1) Homes for locals

It’s New Year’s Eve. Everyone has their mind on what to do tonight (or how to avoid the whole thing). Just the time to publish the guidance on providing social housing for local people.

The timing probably had more to do with the opening of the UK labour market to Bulgarians and Romanians on January 1, as the guidance was published at the same time as the DWP press released its ‘tough new migrant benefit rules’. The policy has everything to do with Conservative v UKIP politics.

At first glance the guidance seems to follow quite closely the draft published in October. It ‘strongly encourages’ all housing authorities to include a residency requirement as part of their qualification criteria and ‘believes that a reasonable period of residency would be at least two years’.

The Housing Law Practitioners Association had warned in its response to the consultation that ‘we fear it will be impossible to craft a lawful policy’ given statutory duties to former asylum seekers, the homeless (especially with out of area placements), people with nomadic lifestyles and EU nationals. It said that the DCLG would have to come up with sufficient exceptions to the residency test, not just different ways of satisfying the test.

The guidance does seem more nuanced than the press release from Eric Pickles (though that would not be hard). It does include a more explicit section on ‘providing for exceptions’ so that housing authorities can ‘retain the flexibility to take proper account of special circumstances’ such as people fleeing domestic violence, homeless families housed outside their district and people needing support to rehabiliate back into the community. It also specifically mentions people downsizing to smaller homes and hard to let stock.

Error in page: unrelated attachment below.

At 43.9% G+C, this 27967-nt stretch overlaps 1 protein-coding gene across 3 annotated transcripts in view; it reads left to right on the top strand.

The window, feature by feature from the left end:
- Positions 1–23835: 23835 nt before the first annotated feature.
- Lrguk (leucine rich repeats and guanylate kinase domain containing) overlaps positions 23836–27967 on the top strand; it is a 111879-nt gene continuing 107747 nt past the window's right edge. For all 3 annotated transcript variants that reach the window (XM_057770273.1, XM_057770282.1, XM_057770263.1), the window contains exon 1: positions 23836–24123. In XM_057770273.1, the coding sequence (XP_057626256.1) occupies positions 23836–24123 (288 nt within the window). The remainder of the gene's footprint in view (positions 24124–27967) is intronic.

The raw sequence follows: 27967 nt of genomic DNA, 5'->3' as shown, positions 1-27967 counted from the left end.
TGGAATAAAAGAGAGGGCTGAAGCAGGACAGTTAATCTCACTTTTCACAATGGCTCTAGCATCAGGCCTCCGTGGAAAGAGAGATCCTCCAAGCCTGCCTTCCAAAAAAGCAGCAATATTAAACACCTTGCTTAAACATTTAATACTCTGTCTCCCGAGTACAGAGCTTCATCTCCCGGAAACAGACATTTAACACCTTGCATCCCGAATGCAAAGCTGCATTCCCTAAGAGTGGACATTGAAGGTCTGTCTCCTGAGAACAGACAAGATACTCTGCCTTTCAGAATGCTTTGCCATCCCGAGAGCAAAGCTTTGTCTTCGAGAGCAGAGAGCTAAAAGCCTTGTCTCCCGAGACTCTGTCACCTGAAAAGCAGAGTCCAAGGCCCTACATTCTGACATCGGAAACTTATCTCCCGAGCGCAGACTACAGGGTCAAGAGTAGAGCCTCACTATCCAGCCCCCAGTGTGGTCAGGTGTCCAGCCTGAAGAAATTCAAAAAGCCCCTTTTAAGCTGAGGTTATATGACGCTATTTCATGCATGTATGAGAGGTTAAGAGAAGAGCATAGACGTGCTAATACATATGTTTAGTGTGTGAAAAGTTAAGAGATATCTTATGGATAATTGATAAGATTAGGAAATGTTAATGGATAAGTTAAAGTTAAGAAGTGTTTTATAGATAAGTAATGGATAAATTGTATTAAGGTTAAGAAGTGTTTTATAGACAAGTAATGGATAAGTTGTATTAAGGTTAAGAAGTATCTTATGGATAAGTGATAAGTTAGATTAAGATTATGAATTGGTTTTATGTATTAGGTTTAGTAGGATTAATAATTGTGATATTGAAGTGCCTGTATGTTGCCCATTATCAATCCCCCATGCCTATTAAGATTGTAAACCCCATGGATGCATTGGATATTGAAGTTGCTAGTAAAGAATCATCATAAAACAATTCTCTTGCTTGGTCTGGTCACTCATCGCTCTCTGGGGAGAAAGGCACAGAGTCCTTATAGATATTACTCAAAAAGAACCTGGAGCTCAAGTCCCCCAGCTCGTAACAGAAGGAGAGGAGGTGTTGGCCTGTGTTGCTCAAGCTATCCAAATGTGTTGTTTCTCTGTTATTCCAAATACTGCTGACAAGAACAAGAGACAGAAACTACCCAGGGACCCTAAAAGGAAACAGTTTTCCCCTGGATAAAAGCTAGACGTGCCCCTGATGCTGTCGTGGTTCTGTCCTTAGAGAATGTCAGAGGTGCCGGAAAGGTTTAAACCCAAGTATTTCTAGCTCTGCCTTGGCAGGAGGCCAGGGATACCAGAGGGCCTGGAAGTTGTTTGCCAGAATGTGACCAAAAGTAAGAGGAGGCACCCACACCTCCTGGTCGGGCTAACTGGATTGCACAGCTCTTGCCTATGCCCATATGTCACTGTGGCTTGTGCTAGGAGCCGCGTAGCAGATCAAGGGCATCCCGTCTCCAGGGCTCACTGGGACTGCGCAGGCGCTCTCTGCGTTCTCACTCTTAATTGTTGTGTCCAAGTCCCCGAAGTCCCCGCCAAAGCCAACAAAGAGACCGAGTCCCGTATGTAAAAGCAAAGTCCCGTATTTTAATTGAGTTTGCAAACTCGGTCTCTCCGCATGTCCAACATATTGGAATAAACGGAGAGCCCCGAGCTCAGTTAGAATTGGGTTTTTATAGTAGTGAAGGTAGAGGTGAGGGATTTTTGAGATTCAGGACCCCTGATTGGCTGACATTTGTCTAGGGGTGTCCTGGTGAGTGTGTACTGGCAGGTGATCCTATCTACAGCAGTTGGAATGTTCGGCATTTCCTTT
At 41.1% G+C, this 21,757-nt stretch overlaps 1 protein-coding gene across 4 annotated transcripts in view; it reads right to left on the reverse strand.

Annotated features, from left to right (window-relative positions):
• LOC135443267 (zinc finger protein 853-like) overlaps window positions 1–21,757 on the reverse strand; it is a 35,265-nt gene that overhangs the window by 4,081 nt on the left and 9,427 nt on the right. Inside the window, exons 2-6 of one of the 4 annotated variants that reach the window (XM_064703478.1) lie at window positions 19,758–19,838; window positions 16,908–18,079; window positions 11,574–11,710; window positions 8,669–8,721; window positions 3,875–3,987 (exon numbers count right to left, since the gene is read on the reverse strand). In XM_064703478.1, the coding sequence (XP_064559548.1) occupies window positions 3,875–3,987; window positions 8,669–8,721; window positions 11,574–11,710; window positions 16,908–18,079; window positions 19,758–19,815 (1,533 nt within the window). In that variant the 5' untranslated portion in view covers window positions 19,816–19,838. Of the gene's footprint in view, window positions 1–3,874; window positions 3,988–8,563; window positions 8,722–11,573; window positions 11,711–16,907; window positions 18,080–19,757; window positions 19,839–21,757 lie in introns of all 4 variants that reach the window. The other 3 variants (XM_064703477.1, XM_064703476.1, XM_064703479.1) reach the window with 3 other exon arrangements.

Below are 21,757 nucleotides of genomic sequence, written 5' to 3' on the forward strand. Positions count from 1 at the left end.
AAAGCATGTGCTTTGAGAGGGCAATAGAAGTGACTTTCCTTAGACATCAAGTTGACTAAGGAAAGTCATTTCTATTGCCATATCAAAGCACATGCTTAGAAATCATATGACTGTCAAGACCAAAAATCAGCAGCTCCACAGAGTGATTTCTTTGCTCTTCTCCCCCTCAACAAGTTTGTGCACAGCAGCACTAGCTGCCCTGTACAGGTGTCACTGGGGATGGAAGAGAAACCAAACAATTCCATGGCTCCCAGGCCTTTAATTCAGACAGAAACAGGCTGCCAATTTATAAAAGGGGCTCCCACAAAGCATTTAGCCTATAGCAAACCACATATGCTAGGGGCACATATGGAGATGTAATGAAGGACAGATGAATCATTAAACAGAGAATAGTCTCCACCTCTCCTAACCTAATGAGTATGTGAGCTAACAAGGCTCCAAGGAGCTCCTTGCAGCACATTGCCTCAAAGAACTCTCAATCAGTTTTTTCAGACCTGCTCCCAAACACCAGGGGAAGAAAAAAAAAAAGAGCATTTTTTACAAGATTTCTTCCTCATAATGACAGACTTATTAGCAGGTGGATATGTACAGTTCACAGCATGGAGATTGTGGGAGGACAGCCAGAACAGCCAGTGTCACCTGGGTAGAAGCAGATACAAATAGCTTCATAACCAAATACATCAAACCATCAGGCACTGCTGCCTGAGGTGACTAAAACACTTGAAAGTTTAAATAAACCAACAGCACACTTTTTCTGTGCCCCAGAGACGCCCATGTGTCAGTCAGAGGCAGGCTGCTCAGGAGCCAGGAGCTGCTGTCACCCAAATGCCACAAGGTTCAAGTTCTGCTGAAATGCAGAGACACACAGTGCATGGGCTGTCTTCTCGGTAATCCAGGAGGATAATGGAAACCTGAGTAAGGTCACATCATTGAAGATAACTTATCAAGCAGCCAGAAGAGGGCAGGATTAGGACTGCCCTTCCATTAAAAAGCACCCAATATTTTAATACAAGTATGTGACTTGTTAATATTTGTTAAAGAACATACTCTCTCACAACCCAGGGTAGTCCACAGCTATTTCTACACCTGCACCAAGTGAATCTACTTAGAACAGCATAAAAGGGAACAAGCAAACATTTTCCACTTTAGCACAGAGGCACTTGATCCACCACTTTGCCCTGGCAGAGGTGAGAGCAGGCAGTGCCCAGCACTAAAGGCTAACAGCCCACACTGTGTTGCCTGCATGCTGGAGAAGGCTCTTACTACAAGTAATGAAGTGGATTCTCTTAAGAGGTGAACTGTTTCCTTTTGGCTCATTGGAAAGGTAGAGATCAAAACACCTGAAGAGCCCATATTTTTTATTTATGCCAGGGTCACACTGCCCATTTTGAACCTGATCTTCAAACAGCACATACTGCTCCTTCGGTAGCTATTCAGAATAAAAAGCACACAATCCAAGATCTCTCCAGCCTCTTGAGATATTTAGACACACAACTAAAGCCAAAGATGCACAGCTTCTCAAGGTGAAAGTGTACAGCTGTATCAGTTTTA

And it also mentions two government priorities that would otherwise be stymied by the residency test: the right to move for social tenants seeking to move to take up a job or be closer to work; and members of the armed forces.

No impact assessment has yet been published. 

2) ‘No progress’ on housing supply

Government measures aimed at stimulating housing supply came under scrutiny from possibly the best source of non-partisan analysis around: the House of Commons Library. A standard note looks at the demand implied by household projections and the measures taken since the housing stimulus package of September 2012 up to and including the Autumn Statement in December. The sobering verdict is that:

‘The recent stimulus package, reflecting the importance the Government is placing on increasing supply, has the potential to help improve the housing market. The increase in new affordable homes completed is a welcome sign that the Affordable Homes Programme, led by housing associations, may be beginning to bear fruit. However, the disappointing overall starts and completions figures suggest that significant progress on boosting supply is still some way off. With the number of households projected to grow by almost five million in the next two decades the Government will have to do much more even to come close to meeting demand. After two-and-a-half-years, it is extremely worrying that house building remains so low and that the Government’s record warrants no better verdict than “no progress” towards improving the dire state of housing supply.’